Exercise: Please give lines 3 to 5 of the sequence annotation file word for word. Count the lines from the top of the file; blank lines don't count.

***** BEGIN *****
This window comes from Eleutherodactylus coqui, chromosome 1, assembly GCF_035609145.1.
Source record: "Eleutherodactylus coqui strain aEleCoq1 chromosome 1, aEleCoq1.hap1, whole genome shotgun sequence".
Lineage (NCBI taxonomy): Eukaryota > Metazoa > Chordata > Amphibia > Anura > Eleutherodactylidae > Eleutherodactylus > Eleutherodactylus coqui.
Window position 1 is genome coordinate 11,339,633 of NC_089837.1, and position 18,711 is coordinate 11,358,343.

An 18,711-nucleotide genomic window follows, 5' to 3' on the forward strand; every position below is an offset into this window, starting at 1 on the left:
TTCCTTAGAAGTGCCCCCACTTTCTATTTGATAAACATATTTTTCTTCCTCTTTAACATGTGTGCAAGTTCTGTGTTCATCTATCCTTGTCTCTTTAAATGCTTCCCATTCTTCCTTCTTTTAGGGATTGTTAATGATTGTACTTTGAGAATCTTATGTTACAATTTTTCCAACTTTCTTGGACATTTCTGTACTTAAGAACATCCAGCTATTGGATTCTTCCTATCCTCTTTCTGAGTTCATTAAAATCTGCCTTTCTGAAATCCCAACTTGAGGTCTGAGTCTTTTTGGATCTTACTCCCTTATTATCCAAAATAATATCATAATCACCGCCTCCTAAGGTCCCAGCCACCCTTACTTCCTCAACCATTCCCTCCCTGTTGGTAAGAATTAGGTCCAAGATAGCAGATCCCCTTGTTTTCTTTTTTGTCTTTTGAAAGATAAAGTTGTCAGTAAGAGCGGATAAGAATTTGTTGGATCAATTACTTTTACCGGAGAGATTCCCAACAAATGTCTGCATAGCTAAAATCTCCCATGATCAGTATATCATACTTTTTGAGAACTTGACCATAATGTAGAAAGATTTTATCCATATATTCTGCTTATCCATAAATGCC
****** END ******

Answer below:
Lineage (NCBI taxonomy): Eukaryota > Metazoa > Chordata > Amphibia > Anura > Eleutherodactylidae > Eleutherodactylus > Eleutherodactylus coqui.
Window position 1 is genome coordinate 11,339,633 of NC_089837.1, and position 18,711 is coordinate 11,358,343.

An 18,711-nucleotide genomic window follows, 5' to 3' on the forward strand; every position below is an offset into this window, starting at 1 on the left: